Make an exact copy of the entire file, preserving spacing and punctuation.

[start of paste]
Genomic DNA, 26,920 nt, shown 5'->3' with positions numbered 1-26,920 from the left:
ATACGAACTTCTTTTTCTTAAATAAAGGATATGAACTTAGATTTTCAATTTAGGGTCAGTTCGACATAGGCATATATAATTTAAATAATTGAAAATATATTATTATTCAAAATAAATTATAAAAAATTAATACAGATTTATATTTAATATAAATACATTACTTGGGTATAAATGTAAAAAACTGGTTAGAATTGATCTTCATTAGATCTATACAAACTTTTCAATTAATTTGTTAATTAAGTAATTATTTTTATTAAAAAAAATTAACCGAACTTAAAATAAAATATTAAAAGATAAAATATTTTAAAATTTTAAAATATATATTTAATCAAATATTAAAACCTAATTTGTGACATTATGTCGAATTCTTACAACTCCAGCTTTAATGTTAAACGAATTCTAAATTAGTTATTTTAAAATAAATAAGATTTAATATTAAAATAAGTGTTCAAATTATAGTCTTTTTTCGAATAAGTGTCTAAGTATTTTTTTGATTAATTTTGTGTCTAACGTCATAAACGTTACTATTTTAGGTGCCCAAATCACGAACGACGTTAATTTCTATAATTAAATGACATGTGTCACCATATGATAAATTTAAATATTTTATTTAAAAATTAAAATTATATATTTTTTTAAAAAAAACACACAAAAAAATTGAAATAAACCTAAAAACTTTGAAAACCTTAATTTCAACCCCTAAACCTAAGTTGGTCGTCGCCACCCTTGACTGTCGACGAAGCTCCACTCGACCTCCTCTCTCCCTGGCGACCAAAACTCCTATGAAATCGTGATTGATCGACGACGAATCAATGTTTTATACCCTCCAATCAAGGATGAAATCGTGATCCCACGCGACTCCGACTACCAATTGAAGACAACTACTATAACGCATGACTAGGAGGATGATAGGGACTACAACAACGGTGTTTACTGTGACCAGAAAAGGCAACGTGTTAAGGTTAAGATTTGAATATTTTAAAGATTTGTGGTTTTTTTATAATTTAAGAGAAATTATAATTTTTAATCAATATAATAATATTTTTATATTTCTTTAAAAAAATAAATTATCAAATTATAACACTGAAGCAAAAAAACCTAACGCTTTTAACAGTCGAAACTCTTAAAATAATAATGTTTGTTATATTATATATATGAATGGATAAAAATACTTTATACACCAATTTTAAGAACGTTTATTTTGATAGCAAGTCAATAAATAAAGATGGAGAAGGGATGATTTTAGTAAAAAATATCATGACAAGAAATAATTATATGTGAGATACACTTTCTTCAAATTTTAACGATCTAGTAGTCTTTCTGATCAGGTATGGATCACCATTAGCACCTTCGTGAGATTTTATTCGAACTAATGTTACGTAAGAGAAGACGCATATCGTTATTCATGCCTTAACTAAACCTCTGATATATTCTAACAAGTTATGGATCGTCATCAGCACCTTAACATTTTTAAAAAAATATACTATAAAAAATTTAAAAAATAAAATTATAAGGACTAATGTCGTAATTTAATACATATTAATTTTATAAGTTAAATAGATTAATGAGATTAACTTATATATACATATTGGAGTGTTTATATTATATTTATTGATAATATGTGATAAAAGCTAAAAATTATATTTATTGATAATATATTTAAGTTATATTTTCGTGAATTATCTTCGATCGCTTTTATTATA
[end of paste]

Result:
Genomic DNA, 26,920 nt, shown 5'->3' with positions numbered 1-26,920 from the left:
ATACGAACTTCTTTTTCTTAAATAAAGGATATGAACTTAGATTTTCAATTTAGGGTCAGTTCGACATAGGCATATATAATTTAAATAATTGAAAATATATTATTATTCAAAATAAATTATAAAAAATTAATACAGATTTATATTTAATATAAATACATTACTTGGGTATAAATGTAAAAAACTGGTTAGAATTGATCTTCATTAGATCTATACAAACTTTTCAATTAATTTGTTAATTAAGTAATTATTTTTATTAAAAAAAATTAACCGAACTTAAAATAAAATATTAAAAGATAAAATATTTTAAAATTTTAAAATATATATTTAATCAAATATTAAAACCTAATTTGTGACATTATGTCGAATTCTTACAACTCCAGCTTTAATGTTAAACGAATTCTAAATTAGTTATTTTAAAATAAATAAGATTTAATATTAAAATAAGTGTTCAAATTATAGTCTTTTTTCGAATAAGTGTCTAAGTATTTTTTTGATTAATTTTGTGTCTAACGTCATAAACGTTACTATTTTAGGTGCCCAAATCACGAACGACGTTAATTTCTATAATTAAATGACATGTGTCACCATATGATAAATTTAAATATTTTATTTAAAAATTAAAATTATATATTTTTTTAAAAAAAACACACAAAAAAATTGAAATAAACCTAAAAACTTTGAAAACCTTAATTTCAACCCCTAAACCTAAGTTGGTCGTCGCCACCCTTGACTGTCGACGAAGCTCCACTCGACCTCCTCTCTCCCTGGCGACCAAAACTCCTATGAAATCGTGATTGATCGACGACGAATCAATGTTTTATACCCTCCAATCAAGGATGAAATCGTGATCCCACGCGACTCCGACTACCAATTGAAGACAACTACTATAACGCATGACTAGGAGGATGATAGGGACTACAACAACGGTGTTTACTGTGACCAGAAAAGGCAACGTGTTAAGGTTAAGATTTGAATATTTTAAAGATTTGTGGTTTTTTTATAATTTAAGAGAAATTATAATTTTTAATCAATATAATAATATTTTTATATTTCTTTAAAAAAATAAATTATCAAATTATAACACTGAAGCAAAAAAACCTAACGCTTTTAACAGTCGAAACTCTTAAAATAATAATGTTTGTTATATTATATATATGAATGGATAAAAATACTTTATACACCAATTTTAAGAACGTTTATTTTGATAGCAAGTCAATAAATAAAGATGGAGAAGGGATGATTTTAGTAAAAAATATCATGACAAGAAATAATTATATGTGAGATACACTTTCTTCAAATTTTAACGATCTAGTAGTCTTTCTGATCAGGTATGGATCACCATTAGCACCTTCGTGAGATTTTATTCGAACTAATGTTACGTAAGAGAAGACGCATATCGTTATTCATGCCTTAACTAAACCTCTGATATATTCTAACAAGTTATGGATCGTCATCAGCACCTTAACATTTTTAAAAAAATATACTATAAAAAATTTAAAAAATAAAATTATAAGGACTAATGTCGTAATTTAATACATATTAATTTTATAAGTTAAATAGATTAATGAGATTAACTTATATATACATATTGGAGTGTTTATATTATATTTATTGATAATATGTGATAAAAGCTAAAAATTATATTTATTGATAATATATTTAAGTTATATTTTCGTGAATTATCTTCGATCGCTTTTATTATA